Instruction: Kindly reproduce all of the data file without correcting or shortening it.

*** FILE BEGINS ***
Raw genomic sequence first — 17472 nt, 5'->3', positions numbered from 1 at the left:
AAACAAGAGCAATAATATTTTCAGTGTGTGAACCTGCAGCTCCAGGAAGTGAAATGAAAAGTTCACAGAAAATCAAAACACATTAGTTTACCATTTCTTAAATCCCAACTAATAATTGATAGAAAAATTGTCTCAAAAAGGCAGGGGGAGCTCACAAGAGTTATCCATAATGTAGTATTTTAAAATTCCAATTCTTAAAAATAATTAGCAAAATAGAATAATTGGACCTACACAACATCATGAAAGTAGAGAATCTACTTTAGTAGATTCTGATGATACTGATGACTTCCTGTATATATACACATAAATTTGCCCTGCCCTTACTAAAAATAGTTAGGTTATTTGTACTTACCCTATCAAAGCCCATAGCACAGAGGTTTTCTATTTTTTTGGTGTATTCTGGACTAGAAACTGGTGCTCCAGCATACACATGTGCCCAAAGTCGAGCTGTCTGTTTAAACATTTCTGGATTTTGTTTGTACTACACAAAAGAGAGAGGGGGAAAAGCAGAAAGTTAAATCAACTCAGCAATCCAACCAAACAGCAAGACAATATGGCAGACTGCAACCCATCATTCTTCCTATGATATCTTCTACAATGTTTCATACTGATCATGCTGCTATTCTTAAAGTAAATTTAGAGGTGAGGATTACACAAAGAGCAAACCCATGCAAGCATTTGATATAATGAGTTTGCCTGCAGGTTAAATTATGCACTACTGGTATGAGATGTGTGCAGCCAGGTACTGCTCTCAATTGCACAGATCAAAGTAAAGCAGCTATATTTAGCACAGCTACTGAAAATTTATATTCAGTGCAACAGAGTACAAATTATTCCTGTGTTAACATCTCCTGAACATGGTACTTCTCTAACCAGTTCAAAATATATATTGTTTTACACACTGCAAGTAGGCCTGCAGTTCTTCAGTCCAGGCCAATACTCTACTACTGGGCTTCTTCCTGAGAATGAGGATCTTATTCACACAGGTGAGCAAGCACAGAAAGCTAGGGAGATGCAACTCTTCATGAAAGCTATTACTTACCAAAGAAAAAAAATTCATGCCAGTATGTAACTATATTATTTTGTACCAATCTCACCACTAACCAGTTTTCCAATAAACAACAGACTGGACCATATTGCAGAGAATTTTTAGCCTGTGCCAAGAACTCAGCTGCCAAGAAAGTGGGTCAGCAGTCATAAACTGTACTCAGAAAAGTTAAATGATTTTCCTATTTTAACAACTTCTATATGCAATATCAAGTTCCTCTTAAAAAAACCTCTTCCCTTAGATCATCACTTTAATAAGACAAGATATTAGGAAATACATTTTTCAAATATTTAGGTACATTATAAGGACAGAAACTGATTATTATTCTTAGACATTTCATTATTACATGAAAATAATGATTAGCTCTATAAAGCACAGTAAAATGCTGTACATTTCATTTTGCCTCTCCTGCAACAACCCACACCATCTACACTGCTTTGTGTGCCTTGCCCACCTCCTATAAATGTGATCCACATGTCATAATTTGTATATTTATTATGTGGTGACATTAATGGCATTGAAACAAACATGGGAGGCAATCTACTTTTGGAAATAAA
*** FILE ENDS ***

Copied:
Raw genomic sequence first — 17472 nt, 5'->3', positions numbered from 1 at the left:
AAACAAGAGCAATAATATTTTCAGTGTGTGAACCTGCAGCTCCAGGAAGTGAAATGAAAAGTTCACAGAAAATCAAAACACATTAGTTTACCATTTCTTAAATCCCAACTAATAATTGATAGAAAAATTGTCTCAAAAAGGCAGGGGGAGCTCACAAGAGTTATCCATAATGTAGTATTTTAAAATTCCAATTCTTAAAAATAATTAGCAAAATAGAATAATTGGACCTACACAACATCATGAAAGTAGAGAATCTACTTTAGTAGATTCTGATGATACTGATGACTTCCTGTATATATACACATAAATTTGCCCTGCCCTTACTAAAAATAGTTAGGTTATTTGTACTTACCCTATCAAAGCCCATAGCACAGAGGTTTTCTATTTTTTTGGTGTATTCTGGACTAGAAACTGGTGCTCCAGCATACACATGTGCCCAAAGTCGAGCTGTCTGTTTAAACATTTCTGGATTTTGTTTGTACTACACAAAAGAGAGAGGGGGAAAAGCAGAAAGTTAAATCAACTCAGCAATCCAACCAAACAGCAAGACAATATGGCAGACTGCAACCCATCATTCTTCCTATGATATCTTCTACAATGTTTCATACTGATCATGCTGCTATTCTTAAAGTAAATTTAGAGGTGAGGATTACACAAAGAGCAAACCCATGCAAGCATTTGATATAATGAGTTTGCCTGCAGGTTAAATTATGCACTACTGGTATGAGATGTGTGCAGCCAGGTACTGCTCTCAATTGCACAGATCAAAGTAAAGCAGCTATATTTAGCACAGCTACTGAAAATTTATATTCAGTGCAACAGAGTACAAATTATTCCTGTGTTAACATCTCCTGAACATGGTACTTCTCTAACCAGTTCAAAATATATATTGTTTTACACACTGCAAGTAGGCCTGCAGTTCTTCAGTCCAGGCCAATACTCTACTACTGGGCTTCTTCCTGAGAATGAGGATCTTATTCACACAGGTGAGCAAGCACAGAAAGCTAGGGAGATGCAACTCTTCATGAAAGCTATTACTTACCAAAGAAAAAAAATTCATGCCAGTATGTAACTATATTATTTTGTACCAATCTCACCACTAACCAGTTTTCCAATAAACAACAGACTGGACCATATTGCAGAGAATTTTTAGCCTGTGCCAAGAACTCAGCTGCCAAGAAAGTGGGTCAGCAGTCATAAACTGTACTCAGAAAAGTTAAATGATTTTCCTATTTTAACAACTTCTATATGCAATATCAAGTTCCTCTTAAAAAAACCTCTTCCCTTAGATCATCACTTTAATAAGACAAGATATTAGGAAATACATTTTTCAAATATTTAGGTACATTATAAGGACAGAAACTGATTATTATTCTTAGACATTTCATTATTACATGAAAATAATGATTAGCTCTATAAAGCACAGTAAAATGCTGTACATTTCATTTTGCCTCTCCTGCAACAACCCACACCATCTACACTGCTTTGTGTGCCTTGCCCACCTCCTATAAATGTGATCCACATGTCATAATTTGTATATTTATTATGTGGTGACATTAATGGCATTGAAACAAACATGGGAGGCAATCTACTTTTGGAAATAAA